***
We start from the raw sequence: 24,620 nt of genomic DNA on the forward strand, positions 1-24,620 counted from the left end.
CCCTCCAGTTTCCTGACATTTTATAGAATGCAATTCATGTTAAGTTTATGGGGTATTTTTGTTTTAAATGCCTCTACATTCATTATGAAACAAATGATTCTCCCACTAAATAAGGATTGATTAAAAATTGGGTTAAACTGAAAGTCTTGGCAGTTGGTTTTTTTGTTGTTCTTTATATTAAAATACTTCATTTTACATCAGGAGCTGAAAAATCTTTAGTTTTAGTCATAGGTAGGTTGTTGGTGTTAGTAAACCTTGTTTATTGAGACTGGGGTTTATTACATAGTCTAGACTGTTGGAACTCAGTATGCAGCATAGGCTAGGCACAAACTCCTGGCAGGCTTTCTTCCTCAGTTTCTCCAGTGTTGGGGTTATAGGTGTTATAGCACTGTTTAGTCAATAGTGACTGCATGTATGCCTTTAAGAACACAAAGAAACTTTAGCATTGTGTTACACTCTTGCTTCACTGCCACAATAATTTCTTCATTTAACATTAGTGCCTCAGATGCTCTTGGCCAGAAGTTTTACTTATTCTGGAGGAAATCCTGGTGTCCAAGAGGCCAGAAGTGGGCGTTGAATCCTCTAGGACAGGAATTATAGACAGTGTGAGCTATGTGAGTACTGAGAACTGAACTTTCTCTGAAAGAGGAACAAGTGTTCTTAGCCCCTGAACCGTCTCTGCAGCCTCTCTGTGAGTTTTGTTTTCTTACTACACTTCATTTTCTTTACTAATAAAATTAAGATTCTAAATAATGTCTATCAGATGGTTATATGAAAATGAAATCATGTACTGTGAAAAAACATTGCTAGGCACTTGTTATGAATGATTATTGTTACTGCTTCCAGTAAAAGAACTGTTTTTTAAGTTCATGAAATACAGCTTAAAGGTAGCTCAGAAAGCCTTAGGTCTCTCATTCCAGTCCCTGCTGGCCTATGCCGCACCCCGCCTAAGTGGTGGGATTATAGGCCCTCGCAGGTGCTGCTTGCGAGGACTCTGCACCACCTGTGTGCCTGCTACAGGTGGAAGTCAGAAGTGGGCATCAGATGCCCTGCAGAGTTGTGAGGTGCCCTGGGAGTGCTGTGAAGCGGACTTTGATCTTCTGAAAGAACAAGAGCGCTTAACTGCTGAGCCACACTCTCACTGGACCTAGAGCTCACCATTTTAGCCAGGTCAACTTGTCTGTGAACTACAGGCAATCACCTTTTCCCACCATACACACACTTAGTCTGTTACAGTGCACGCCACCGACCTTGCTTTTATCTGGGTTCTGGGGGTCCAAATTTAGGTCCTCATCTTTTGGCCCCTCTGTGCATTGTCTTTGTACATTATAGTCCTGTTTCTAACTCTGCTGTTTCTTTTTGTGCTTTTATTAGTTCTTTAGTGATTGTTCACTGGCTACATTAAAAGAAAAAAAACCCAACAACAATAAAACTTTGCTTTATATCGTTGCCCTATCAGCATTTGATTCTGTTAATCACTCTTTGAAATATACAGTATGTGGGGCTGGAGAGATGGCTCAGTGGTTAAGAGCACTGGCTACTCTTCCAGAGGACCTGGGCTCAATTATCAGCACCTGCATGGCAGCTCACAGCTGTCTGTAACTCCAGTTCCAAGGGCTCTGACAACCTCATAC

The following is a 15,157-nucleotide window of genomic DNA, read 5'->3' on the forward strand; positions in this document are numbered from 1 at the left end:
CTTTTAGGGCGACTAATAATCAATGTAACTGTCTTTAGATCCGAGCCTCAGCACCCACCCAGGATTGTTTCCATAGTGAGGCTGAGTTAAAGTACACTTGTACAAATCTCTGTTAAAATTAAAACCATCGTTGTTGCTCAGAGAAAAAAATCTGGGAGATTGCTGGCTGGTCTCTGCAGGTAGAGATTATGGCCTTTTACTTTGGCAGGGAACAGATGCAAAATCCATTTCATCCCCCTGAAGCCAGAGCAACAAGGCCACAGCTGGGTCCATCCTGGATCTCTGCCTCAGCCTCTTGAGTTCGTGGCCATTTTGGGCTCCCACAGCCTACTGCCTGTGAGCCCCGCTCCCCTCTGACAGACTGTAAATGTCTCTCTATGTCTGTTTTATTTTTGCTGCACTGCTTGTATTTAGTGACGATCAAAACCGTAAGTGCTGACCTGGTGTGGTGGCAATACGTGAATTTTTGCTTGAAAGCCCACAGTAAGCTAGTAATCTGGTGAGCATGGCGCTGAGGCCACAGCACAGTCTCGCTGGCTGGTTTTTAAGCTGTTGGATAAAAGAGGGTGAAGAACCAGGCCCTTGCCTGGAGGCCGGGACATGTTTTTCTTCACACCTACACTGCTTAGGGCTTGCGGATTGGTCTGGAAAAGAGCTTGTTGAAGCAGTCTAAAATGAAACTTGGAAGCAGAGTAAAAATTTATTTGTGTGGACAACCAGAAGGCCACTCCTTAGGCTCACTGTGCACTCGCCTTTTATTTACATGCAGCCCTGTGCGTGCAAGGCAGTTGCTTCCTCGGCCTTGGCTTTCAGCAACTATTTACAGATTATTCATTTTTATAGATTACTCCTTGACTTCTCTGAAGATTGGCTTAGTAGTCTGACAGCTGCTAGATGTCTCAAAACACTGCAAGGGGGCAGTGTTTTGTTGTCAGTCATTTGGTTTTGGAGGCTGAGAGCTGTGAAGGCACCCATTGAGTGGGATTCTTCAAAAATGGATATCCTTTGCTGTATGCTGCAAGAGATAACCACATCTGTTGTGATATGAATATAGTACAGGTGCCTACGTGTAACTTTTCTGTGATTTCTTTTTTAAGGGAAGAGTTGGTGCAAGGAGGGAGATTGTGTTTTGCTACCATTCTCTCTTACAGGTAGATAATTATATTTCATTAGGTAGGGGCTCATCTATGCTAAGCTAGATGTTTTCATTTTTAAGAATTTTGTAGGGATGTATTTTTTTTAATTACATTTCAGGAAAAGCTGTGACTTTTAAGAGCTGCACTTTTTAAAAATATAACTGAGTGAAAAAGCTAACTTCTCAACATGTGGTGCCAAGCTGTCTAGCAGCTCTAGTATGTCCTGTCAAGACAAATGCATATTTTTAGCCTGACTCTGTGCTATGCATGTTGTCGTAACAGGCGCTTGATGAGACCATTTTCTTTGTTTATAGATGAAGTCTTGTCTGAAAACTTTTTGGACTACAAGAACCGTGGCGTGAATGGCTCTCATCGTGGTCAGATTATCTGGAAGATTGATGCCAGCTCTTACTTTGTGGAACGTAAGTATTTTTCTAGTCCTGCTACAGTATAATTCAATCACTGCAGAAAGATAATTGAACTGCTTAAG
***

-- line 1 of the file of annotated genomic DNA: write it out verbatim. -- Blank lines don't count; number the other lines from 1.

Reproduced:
We start from the raw sequence: 24,620 nt of genomic DNA on the forward strand, positions 1-24,620 counted from the left end.